Cardiovascular side effects have included orthostatic hypotension, tachycardia, QRS widening, conduction abnormalities, malignant arrhythmias, and malignant hypertension. Very rare cases of cardiomyopathy have also been reported.

Both antiarrhythmic and proarrhythmic effects have been associated with the use of tricyclic antidepressant therapy. Caution is recommended if amitriptyline must be used in patients with cardiovascular disease.


Psychiatric side effects associated with the use of amitriptyline (the active ingredient contained in Vanatrip) have included hypomania and visual hallucinations. Suicidal ideation, paradoxical aggressiveness, and mental status changes have also been reported with use of this and other tricyclic antidepressants.


Gastrointestinal side effects are most likely due to the anticholinergic properties of the drug and commonly include dry mouth (79%) and constipation (55%). Nausea, vomiting, and diarrhea have also been reported. In addition, ischemic colitis has been associated with the use of amitriptyline (the active ingredient contained in Vanatrip)

A study of 26,005 antidepressant users has reported 2.3 times more upper GI bleeding episodes with the use of non-SSRI's. Upper gastrointestinal tract bleeding was observed in 2.5 times more frequently in patients receiving amitriptyline.


Increased appetite and weight gain have been associated with use of amitriptyline (the active ingredient contained in Vanatrip)


Withdrawal symptoms, including nervousness, anxiety, restlessness, akathisia, nausea, malaise, sweating and salivation have been reported after abrupt discontinuation of other tricyclic antidepressants.


Genitourinary side effects have included urinary retention and sexual dysfunction (including decreased penile circumference and decreased amplitude and duration of nocturnal erections).


Hematologic side effects are rare. Cases of reversible agranulocytosis and eosinophilia have been rarely associated with use of tricyclic antidepressants.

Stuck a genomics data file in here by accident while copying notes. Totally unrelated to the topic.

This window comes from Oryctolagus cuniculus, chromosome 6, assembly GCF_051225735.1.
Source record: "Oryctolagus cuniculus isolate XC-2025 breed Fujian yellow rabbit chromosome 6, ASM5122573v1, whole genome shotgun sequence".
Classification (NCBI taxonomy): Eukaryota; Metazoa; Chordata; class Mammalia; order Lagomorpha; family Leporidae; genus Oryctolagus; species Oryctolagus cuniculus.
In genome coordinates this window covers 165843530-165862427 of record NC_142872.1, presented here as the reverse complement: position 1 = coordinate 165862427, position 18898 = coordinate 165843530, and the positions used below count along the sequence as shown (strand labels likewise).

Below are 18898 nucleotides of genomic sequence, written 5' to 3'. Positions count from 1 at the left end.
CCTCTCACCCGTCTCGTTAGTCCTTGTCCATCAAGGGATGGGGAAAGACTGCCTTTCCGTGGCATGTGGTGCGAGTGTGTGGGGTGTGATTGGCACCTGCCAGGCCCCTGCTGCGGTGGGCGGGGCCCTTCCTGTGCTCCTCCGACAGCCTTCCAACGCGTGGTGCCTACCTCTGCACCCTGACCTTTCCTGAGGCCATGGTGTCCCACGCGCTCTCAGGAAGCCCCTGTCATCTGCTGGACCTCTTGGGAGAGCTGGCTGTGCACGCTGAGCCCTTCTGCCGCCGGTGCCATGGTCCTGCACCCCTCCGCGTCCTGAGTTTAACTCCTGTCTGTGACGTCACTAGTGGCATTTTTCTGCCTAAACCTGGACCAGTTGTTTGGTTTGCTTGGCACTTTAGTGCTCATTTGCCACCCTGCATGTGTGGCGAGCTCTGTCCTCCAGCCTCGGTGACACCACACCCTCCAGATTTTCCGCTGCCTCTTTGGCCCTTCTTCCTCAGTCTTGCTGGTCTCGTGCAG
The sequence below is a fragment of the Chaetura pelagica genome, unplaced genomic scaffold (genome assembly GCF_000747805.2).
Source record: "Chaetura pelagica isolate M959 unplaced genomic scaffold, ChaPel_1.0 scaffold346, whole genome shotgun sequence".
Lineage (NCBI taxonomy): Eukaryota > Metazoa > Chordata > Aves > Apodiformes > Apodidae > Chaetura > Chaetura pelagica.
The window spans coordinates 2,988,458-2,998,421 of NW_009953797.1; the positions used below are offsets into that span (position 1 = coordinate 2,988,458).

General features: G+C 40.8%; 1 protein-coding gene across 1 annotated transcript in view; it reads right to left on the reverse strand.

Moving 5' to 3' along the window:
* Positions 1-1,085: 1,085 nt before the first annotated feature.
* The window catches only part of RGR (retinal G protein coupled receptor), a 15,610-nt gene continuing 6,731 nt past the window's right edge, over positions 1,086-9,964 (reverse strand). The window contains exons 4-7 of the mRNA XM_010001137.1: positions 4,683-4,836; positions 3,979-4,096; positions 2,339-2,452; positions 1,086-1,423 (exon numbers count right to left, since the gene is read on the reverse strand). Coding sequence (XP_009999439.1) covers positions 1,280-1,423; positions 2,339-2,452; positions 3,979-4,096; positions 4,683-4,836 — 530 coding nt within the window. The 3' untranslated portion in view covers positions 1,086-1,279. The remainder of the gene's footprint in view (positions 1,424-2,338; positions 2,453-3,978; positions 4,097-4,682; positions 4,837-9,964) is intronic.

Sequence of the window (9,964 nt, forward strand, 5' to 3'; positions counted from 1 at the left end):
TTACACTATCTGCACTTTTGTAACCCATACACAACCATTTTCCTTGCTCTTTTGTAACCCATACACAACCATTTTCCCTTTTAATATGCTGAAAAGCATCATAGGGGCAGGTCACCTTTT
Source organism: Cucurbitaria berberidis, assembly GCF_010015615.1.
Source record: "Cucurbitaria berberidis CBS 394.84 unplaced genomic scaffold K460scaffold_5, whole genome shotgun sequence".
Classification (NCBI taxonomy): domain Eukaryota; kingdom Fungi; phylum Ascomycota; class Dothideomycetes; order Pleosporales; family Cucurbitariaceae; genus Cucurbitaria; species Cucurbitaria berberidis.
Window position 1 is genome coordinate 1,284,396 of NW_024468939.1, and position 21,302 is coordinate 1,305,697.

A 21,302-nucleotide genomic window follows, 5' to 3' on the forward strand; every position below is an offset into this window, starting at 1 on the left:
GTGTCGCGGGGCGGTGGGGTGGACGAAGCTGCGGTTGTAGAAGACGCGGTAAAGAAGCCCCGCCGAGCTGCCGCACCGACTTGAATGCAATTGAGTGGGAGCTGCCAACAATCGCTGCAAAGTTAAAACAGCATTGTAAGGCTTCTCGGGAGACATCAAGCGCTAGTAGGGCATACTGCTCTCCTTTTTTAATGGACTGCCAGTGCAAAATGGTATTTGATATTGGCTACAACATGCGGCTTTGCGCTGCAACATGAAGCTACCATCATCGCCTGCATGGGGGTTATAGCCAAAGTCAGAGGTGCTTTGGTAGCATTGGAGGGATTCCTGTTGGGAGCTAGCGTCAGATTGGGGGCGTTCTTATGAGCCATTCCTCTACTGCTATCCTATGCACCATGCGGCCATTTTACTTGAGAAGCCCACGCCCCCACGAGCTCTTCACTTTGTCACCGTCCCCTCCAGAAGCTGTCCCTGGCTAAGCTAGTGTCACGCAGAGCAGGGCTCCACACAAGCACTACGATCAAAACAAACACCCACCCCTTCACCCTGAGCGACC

Endocrinologic problems associated with the use of amitriptyline (the active ingredient contained in Vanatrip) are rare, and include hyponatremia in association with the syndrome of inappropriate secretion of antidiuretic hormone.


Hepatic side effects are rare. Elevated liver function tests, drug-induced hepatitis, and acute hepatic necrosis have been rarely reported.


Dermatologic side effects have included rare cases of rashes and a single report of erythema annulare centrifigum.


Immunologic side effects of amitriptyline (the active ingredient contained in Vanatrip) have included rare associated cases of a lupoid- like reaction.

Disclaimer: Every effort has been made to ensure that the information provided is accurate, up-to-date and complete, but no guarantee is made to that effect. In addition, the drug information contained herein may be time sensitive and should not be utilized as a reference resource beyond the date hereof. This material does not endorse drugs, diagnose patients, or recommend therapy. This information is a reference resource designed as supplement to, and not a substitute for, the expertise, skill , knowledge, and judgement of healthcare practitioners in patient care. The absence of a warning for a given drug or combination thereof in no way should be construed to indicate safety, effectiveness, or appropriateness for any given patient. does not assume any responsibility for any aspect of healthcare administered with the aid of materials provided. The information contained herein is not intended to cover all possible uses, directions, precautions, warnings, drug interactions, allergic reactions, or adverse effects. If you have questions about the substances you are taking, check with your doctor, nurse, or pharmacist.